Levon Helm Is 69... and Badass

Rocks Off is having a little trouble looking his "2009 Year of the Rhino" wall calendar in the eye this morning. He trusted it implicitly until Tuesday, when a friend pointed out that in saluting Stevie Nicks, Miles Davis and Hank Williams Jr. on their birthday, he left out former Band drummer Levon Helm, who turned 69. Considering how much Band Rocks Off has listened to since Helm turned 68, and how many times he's watched The Last Waltz, this is just this side of unforgivable. So, naturally, it's all Rhino Records' fault for not putting it on its calendar.

Helm, born in Arkansas in 1940, was hardly the first among equals in the Band - not while sharing the stage with Robbie Robertson, Garth Hudson, Richard Manuel and Rick Danko. But besides the lone American, he was the group's anchor, and the main voice on its most recognizable songs.

Helm sang lead on "Up on Cripple Creek" and "The Night They Drove Old Dixie Down," and opens "The Weight" before, on Rocks Off's favorite version of the song, yielding to first Mavis and then Pops Staples. (It's from The Last Waltz, but recorded on an L.A. soundstage instead of the Band's farewell concert at San Francisco's Winterland on Thanksgiving night 1976.)

His time in the Band also gave Helm, who played Loretta Lynn/Sissy Spacek's  father in 1980's Coal Miner's Daughter, ample material for one of the better rock and roll autobiographies ever written, 1993's This Wheel's on Fire: The Story of Levon Helm and the Band. In more recent years, besides surviving throat cancer, Helm has hosted the "Midnight Ramble" open jam sessions at his Woodstock, N.Y., homestead, appeared in the films The Three Burials of Melquiades Estrada, Shooter and In the Electric Mist (as Confederate general John Bell Hood), and released the albums Dirt Farmer (2007) and this year's Electric Dirt.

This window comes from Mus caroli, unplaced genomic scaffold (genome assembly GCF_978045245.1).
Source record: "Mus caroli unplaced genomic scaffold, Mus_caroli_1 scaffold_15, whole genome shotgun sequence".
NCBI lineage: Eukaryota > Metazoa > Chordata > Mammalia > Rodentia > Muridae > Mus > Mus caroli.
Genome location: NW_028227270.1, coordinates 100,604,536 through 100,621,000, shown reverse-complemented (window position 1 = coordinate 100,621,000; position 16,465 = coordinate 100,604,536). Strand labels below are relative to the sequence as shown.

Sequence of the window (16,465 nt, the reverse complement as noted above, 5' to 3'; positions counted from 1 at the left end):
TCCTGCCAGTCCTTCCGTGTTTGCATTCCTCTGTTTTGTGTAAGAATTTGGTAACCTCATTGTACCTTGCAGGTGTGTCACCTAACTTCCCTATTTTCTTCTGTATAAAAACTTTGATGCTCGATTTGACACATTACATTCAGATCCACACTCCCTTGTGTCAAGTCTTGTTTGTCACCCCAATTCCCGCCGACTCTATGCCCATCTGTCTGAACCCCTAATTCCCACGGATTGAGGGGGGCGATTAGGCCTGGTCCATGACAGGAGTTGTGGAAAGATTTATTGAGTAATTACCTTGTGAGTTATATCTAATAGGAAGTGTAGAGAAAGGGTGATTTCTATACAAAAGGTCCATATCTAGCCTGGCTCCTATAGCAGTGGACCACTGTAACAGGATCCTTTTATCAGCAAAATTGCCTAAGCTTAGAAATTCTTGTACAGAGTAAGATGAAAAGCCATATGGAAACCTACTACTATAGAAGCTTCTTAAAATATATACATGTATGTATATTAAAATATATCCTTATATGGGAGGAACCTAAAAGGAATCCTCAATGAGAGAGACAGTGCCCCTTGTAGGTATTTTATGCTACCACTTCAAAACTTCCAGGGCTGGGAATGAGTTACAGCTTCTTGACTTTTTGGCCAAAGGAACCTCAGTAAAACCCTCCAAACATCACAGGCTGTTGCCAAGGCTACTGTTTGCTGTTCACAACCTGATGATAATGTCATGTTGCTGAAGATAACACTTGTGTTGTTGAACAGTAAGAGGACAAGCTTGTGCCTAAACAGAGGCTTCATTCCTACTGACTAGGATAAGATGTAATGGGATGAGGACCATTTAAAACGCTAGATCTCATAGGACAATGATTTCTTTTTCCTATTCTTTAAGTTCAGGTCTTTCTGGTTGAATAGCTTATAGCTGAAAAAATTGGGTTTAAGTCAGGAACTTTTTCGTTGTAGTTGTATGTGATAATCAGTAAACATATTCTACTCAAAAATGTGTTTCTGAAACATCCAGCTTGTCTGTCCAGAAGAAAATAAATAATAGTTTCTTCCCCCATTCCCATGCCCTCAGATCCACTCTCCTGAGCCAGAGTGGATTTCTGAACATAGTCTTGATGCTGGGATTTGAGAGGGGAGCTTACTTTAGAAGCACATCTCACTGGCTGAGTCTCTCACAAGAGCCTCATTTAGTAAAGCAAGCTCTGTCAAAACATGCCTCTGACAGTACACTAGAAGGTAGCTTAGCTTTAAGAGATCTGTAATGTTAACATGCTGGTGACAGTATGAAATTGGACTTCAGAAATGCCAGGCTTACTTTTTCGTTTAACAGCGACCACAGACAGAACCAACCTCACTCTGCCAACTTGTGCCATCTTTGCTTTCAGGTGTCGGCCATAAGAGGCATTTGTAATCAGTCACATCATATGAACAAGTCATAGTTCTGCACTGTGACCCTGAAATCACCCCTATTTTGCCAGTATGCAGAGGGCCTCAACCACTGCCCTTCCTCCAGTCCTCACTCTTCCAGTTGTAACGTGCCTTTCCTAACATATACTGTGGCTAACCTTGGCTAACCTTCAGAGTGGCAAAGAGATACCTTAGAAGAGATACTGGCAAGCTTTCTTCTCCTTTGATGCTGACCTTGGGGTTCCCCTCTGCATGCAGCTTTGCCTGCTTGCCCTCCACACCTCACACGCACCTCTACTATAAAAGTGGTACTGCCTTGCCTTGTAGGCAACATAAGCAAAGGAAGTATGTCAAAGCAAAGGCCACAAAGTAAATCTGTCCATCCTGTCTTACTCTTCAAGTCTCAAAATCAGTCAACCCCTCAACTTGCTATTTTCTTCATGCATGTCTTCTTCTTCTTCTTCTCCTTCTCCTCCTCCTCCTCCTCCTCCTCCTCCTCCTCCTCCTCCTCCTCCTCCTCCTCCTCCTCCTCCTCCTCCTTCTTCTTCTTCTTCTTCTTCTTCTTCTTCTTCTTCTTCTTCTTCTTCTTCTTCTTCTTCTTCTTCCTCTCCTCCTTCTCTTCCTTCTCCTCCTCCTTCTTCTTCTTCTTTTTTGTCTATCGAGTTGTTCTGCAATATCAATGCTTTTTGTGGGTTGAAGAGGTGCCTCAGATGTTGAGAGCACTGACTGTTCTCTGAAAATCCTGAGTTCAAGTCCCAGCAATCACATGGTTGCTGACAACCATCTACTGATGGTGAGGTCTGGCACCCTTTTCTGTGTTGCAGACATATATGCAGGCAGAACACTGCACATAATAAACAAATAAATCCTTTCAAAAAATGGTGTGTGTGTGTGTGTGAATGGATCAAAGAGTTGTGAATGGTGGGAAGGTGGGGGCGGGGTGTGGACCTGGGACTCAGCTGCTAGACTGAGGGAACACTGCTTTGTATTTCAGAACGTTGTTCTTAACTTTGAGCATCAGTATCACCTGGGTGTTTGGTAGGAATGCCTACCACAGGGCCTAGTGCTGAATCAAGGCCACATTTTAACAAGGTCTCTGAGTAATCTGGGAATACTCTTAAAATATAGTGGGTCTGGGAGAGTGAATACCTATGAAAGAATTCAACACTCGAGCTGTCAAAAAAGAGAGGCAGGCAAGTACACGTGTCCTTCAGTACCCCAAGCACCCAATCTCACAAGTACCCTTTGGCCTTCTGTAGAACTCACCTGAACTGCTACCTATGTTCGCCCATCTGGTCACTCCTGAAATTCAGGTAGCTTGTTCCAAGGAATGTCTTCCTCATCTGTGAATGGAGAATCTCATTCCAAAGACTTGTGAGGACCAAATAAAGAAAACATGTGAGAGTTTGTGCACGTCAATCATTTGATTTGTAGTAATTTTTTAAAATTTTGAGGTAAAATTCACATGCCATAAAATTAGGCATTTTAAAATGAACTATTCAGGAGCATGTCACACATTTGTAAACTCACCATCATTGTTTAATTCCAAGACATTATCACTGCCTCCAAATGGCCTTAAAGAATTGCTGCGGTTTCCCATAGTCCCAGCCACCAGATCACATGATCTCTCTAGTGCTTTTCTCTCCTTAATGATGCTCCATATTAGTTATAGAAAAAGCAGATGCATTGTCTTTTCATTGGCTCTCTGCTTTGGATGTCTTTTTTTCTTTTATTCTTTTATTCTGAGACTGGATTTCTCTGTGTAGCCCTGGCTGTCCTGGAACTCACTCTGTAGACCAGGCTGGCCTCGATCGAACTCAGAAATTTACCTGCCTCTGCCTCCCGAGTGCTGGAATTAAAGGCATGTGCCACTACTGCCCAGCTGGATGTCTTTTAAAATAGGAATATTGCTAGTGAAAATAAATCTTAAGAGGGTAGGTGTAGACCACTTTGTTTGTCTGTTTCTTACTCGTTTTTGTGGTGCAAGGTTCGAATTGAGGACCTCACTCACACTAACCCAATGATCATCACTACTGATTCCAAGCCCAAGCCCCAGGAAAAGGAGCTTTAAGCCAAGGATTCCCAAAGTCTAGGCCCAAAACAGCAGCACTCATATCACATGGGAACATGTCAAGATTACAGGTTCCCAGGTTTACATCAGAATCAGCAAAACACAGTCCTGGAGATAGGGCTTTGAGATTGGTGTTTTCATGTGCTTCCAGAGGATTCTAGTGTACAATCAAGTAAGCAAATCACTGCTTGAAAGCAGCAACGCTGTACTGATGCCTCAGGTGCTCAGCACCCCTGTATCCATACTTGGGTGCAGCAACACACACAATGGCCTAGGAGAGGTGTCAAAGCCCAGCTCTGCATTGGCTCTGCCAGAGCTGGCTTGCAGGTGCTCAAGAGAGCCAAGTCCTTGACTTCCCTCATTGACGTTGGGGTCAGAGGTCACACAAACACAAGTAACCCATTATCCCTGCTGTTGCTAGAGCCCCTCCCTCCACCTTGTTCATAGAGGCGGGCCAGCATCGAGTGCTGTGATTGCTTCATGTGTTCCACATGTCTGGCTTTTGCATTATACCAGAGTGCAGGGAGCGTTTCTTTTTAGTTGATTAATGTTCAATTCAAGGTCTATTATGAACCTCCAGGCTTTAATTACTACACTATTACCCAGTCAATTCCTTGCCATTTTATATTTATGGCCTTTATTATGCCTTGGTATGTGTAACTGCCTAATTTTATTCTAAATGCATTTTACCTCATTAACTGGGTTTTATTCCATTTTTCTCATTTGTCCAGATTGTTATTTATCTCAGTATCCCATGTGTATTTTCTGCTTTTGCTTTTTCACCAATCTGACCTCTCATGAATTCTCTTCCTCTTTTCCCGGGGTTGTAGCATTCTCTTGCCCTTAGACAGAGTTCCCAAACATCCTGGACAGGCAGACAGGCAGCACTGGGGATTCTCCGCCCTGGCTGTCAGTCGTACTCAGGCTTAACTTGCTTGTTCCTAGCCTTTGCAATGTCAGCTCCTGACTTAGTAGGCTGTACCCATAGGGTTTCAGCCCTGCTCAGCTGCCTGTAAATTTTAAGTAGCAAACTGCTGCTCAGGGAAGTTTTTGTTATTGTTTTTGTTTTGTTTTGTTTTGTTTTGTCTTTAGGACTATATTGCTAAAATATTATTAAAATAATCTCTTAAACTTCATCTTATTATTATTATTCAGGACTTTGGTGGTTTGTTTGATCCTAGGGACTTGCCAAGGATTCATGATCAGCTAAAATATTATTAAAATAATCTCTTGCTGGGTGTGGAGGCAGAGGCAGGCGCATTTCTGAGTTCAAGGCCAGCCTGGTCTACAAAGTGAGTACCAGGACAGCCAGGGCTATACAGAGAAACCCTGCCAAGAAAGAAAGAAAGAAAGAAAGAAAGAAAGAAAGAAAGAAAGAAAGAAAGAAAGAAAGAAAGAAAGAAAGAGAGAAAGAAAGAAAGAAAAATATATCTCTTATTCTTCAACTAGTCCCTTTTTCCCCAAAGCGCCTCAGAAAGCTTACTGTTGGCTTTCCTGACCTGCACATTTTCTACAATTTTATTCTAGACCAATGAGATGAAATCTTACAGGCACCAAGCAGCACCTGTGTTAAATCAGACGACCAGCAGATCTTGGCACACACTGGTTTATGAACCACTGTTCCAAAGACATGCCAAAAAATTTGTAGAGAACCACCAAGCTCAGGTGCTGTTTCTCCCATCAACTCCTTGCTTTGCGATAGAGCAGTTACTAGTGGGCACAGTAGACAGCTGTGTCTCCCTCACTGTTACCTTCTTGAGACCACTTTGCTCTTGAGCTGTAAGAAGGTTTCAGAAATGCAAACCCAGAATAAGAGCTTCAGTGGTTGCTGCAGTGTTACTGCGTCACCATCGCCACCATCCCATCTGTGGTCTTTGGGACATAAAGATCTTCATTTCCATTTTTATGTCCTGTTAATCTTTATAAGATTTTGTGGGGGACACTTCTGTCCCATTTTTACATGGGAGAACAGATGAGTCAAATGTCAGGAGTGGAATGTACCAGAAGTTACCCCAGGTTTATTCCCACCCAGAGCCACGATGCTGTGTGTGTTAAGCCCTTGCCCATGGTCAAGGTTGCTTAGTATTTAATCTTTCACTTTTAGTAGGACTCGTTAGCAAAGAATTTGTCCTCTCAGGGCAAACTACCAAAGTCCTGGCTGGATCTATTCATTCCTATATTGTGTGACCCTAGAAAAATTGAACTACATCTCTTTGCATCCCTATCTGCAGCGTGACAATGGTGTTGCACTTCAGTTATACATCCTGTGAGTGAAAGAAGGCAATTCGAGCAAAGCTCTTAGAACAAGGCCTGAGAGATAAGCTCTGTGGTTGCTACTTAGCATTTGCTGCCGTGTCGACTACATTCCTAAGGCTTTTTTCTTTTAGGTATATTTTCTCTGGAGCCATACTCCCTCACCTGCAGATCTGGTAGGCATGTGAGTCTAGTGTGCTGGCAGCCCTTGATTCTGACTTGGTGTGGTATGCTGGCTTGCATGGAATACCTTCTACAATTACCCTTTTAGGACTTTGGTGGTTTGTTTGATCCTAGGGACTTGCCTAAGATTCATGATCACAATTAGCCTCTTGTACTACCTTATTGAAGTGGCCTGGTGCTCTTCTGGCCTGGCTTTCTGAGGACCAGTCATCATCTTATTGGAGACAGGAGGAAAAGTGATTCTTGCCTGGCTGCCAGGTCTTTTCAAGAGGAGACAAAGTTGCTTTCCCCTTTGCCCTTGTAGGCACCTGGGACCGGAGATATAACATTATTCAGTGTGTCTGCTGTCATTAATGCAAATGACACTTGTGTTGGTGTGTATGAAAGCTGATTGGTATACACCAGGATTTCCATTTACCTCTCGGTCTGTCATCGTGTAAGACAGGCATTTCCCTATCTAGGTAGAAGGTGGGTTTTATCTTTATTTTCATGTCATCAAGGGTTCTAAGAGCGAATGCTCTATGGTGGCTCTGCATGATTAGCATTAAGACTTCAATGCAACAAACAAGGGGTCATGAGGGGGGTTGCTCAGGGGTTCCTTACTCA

Helm is scheduled to play this year's Austin City Limits Music Festival in October, and although Rocks Off seriously doubts it, we really hope he books a Houston date just before or after that. It would be nice to see him without becoming a dirt farmer ourselves, but if it comes to that, we'd be more than happy to.

KEEP THE HOUSTON PRESS FREE... Since we started the Houston Press, it has been defined as the free, independent voice of Houston, and we'd like to keep it that way. With local media under siege, it's more important than ever for us to rally support behind funding our local journalism. You can help by participating in our "I Support" program, allowing us to keep offering readers access to our incisive coverage of local news, food and culture with no paywalls.
Chris Gray has been Music Editor for the Houston Press since 2008. He is the proud father of a Beatles-loving toddler named Oliver.
Contact: Chris Gray